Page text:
Ex-Fugitive Lawyer Makes First Court Appearance
Posted September 24, 2007 10:15 a.m. EDT
Updated September 24, 2007 9:40 p.m. EDT
Hillsborough, N.C. — A Chapel Hill lawyer suspected of stealing more than $1 million from clients returned to Orange County early Monday and made his first court appearance on charges of embezzlement.
Wearing a red jail uniform and glasses with his hair neatly trimmed, John Gregory McCormick politely and appropriately answered the presiding judge's questions, saying he had retained his own attorneys.
Bond remained at $803,186 – the amount authorities have charged him with embezzling. They believe however, he might have stolen more than $1 million.
McCormick, 59, was the target of an international search that included checks of airline passenger lists, credit card records and other databases. He reportedly was seen in Central or South America at one point.
Three weeks ago, he was arrested in Phoenix, Ariz., more than a year after he disappeared. Authorities found him on a park bench in a public park, his appearance disheveled.
Last Tuesday, McCormick was indicted on five additional counts of embezzlement. He previously had faced a single state embezzlement charge. Each count in the indictment handed up by the grand jury refers to a theft of more than $100,000.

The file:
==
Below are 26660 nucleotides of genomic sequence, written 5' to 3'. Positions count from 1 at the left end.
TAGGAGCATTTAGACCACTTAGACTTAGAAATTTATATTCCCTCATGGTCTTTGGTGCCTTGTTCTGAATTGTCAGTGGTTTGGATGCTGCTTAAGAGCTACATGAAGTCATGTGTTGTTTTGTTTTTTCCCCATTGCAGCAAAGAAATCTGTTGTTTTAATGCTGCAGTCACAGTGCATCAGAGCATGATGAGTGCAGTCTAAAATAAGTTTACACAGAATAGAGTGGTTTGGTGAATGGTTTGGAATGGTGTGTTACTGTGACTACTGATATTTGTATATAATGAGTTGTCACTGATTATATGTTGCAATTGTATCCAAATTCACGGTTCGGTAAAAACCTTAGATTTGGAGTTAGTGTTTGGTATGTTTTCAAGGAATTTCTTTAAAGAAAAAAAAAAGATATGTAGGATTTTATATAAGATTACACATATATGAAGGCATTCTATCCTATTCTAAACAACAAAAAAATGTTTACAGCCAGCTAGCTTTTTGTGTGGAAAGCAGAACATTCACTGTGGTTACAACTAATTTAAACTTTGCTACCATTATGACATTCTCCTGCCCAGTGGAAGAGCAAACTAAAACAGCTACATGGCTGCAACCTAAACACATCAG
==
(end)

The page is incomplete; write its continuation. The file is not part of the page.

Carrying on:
McCormick went missing on July 13, 2006, when his car was found abandoned at an Orange County entrance to Duke Forest. At about the same time, authorities began looking into allegations that money was missing from the accounts of McCormick's clients.
Some who know and worked with McCormick say they cannot understand what happened to cause him to go missing.
"I don't know if it was a mid-life crisis," said Durham attorney John Bourlon, who knew McCormick as a colleague and friend for 28 years. "Some have suspected that possibly it was a medical issue."
"If he is, in fact, guilty of this, then I think he should be punished accordingly," Bourlon added.
The North Carolina State Bar disbarred McCormick in March, ruling that he had violated ethics rules. The Chapel Hill-Carrboro City Schools terminated its contract with him last year after he had represented the school district for 20 years.
The State Bar has paid out almost $20,000 to some of McCormick's clients, using its Client Security Fund.
"The rest of us will bear that burden for a long time," Bourlon said. "Not just financial, but as far as the profession is concerned. Just like the taint that Mike Nifong has created for the Bar."